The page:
Supporting Newcomer Youth Through the Process of School Integration in Canada: A Brief Report Highlighting Student Voices

Authors

DOI:

https://doi.org/10.47634/cjcp.v55i4.70692

Abstract

Given that an increasing number of newcomer youth enter high schools in Canada each year, educational settings are faced with the challenge of creating programming and policies that promote a positive integration process. As part of a larger study that examined the integration experiences of newcomer youth, four participants were asked to offer advice for other newcomer students and for professionals working with this group and suggestions of ways to improve the current educational system. Analysis of these suggestions revealed four themes: (a) forming connections, (b) support from professionals, (c) appropriate placement, and (d) provision of additional resources and information. These themes highlight areas in which newcomer youth are lacking support and provide practical solutions to ensure that newcomer youth feel more connected to their schools and communities and supported through the process of school integration.

Author Biographies

Danielle J. Smith, University of Calgary

Danielle J. Smith is a doctoral student in the counselling psychology program at the University of Calgary’s Werklund School of Education. Her research interests include child and family relationships, immigration, and social justice practices in psychology.

Anusha Kassan, University of Calgary

Anusha Kassan is an associate professor in the school and applied child psychology program at the University of British Columbia. Her program of research is influenced by her own bicultural identity and is informed by a social justice lens. She is presently studying the impact of immigration across different communities. She is also conducting teaching and learning research that investigates multicultural and social justice competencies in professional psychology.

Tanya E. Mudry, University of Calgary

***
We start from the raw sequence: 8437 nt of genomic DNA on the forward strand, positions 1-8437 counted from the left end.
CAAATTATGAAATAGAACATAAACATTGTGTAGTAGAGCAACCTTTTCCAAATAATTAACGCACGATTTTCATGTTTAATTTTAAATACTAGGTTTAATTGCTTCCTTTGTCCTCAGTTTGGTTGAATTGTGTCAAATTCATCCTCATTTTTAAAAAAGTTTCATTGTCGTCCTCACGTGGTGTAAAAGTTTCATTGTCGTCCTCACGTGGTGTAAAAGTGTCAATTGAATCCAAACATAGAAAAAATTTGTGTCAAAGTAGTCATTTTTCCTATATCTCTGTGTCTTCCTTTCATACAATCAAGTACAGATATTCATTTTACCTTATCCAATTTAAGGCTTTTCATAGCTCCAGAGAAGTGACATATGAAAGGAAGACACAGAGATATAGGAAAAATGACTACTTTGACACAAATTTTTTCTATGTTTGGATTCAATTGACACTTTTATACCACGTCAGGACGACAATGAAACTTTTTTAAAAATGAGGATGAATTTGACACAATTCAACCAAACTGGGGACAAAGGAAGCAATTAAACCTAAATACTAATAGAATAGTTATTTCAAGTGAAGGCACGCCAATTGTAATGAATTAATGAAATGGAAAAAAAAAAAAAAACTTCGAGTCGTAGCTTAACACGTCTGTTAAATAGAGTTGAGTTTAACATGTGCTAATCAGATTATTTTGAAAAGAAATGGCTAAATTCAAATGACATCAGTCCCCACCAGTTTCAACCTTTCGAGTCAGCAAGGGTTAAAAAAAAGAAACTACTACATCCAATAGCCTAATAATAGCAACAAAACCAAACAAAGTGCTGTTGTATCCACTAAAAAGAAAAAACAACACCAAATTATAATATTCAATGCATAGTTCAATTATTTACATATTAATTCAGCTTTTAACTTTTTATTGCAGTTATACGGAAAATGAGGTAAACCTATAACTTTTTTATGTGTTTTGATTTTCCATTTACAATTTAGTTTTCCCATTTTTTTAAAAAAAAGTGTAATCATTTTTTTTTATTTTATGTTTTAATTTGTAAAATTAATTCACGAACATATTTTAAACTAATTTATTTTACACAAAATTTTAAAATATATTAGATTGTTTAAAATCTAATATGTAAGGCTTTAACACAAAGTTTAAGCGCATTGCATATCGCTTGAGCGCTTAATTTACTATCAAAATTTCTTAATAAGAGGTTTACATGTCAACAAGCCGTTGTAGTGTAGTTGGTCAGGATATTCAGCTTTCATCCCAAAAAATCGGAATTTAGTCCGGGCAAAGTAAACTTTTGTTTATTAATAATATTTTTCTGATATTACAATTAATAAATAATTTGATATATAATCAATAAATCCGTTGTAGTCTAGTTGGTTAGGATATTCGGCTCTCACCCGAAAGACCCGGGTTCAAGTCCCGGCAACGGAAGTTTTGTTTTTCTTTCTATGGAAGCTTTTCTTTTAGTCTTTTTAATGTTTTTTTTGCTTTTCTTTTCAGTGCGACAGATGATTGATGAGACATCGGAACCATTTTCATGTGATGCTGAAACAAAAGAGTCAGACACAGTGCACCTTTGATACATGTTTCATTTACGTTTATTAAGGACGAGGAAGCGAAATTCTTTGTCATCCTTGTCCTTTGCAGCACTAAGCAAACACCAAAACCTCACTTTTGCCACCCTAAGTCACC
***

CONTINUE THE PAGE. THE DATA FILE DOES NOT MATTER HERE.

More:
Tanya E. Mudry is an assistant professor of counselling psychology at the University of Calgary’s Werklund School of Education. Her research interests include relational practice and recovery-oriented approaches to mental health and addiction. She is also a family therapist and registered psychologist in the province of Alberta.

Rabab Mukred, University of Calgary

Rabab Mukred is a graduate of the counselling psychology program at the University of Calgary’s Werklund School of Education. Her research interests include identity, immigration, social justice, and multicultural counselling. She is currently working as a provisional psychologist in the province of Alberta.

Suzanne Goopy, University of Calgary

Suzanne Goopy is an anthropologist who has worked for many years in the area of health. She is an adjunct associate professor in the School of Nursing at the University of Calgary and a lecturer in the Deanery of Molecular, Genetic and Population Health Sciences at the University of Edinburgh’s Usher Institute. Her research interests have driven her, in collaboration with her colleague Anusha Kassan, to establish the ABBE methodology.

Published

2022-01-18

How to Cite

Smith, D. J., Kassan, A., Mudry, T. E., Mukred, R., & Goopy, S. . (2022). Supporting Newcomer Youth Through the Process of School Integration in Canada: A Brief Report Highlighting Student Voices. Canadian Journal of Counselling and Psychotherapy, 55(4), 484–496. https://doi.org/10.47634/cjcp.v55i4.70692

Issue

Section

Brief Report/ Rapport sommaire